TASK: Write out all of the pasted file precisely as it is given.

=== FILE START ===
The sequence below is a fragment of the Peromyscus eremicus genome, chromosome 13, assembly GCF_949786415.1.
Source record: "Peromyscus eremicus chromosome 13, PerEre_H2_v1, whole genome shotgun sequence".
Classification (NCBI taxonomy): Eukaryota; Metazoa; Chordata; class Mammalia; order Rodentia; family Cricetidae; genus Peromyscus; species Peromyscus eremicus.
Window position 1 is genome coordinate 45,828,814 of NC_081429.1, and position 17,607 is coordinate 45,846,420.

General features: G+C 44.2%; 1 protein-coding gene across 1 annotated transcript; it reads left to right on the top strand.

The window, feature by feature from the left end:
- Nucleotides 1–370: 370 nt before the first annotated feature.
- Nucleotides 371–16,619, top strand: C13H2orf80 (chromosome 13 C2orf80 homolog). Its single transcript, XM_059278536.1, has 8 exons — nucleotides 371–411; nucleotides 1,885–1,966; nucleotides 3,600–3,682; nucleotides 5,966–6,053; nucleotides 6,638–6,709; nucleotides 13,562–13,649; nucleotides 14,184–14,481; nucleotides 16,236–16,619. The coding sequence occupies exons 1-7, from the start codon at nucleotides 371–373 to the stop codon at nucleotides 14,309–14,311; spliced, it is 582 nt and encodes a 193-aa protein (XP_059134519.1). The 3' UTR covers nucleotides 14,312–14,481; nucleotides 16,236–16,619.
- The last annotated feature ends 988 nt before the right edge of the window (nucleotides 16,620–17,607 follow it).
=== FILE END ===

The sequence below is a fragment of the Peromyscus eremicus genome, chromosome 13, assembly GCF_949786415.1.
Source record: "Peromyscus eremicus chromosome 13, PerEre_H2_v1, whole genome shotgun sequence".
Classification (NCBI taxonomy): Eukaryota; Metazoa; Chordata; class Mammalia; order Rodentia; family Cricetidae; genus Peromyscus; species Peromyscus eremicus.
Window position 1 is genome coordinate 45,828,814 of NC_081429.1, and position 17,607 is coordinate 45,846,420.

General features: G+C 44.2%; 1 protein-coding gene across 1 annotated transcript; it reads left to right on the top strand.

The window, feature by feature from the left end:
- Nucleotides 1–370: 370 nt before the first annotated feature.
- Nucleotides 371–16,619, top strand: C13H2orf80 (chromosome 13 C2orf80 homolog). Its single transcript, XM_059278536.1, has 8 exons — nucleotides 371–411; nucleotides 1,885–1,966; nucleotides 3,600–3,682; nucleotides 5,966–6,053; nucleotides 6,638–6,709; nucleotides 13,562–13,649; nucleotides 14,184–14,481; nucleotides 16,236–16,619. The coding sequence occupies exons 1-7, from the start codon at nucleotides 371–373 to the stop codon at nucleotides 14,309–14,311; spliced, it is 582 nt and encodes a 193-aa protein (XP_059134519.1). The 3' UTR covers nucleotides 14,312–14,481; nucleotides 16,236–16,619.
- The last annotated feature ends 988 nt before the right edge of the window (nucleotides 16,620–17,607 follow it).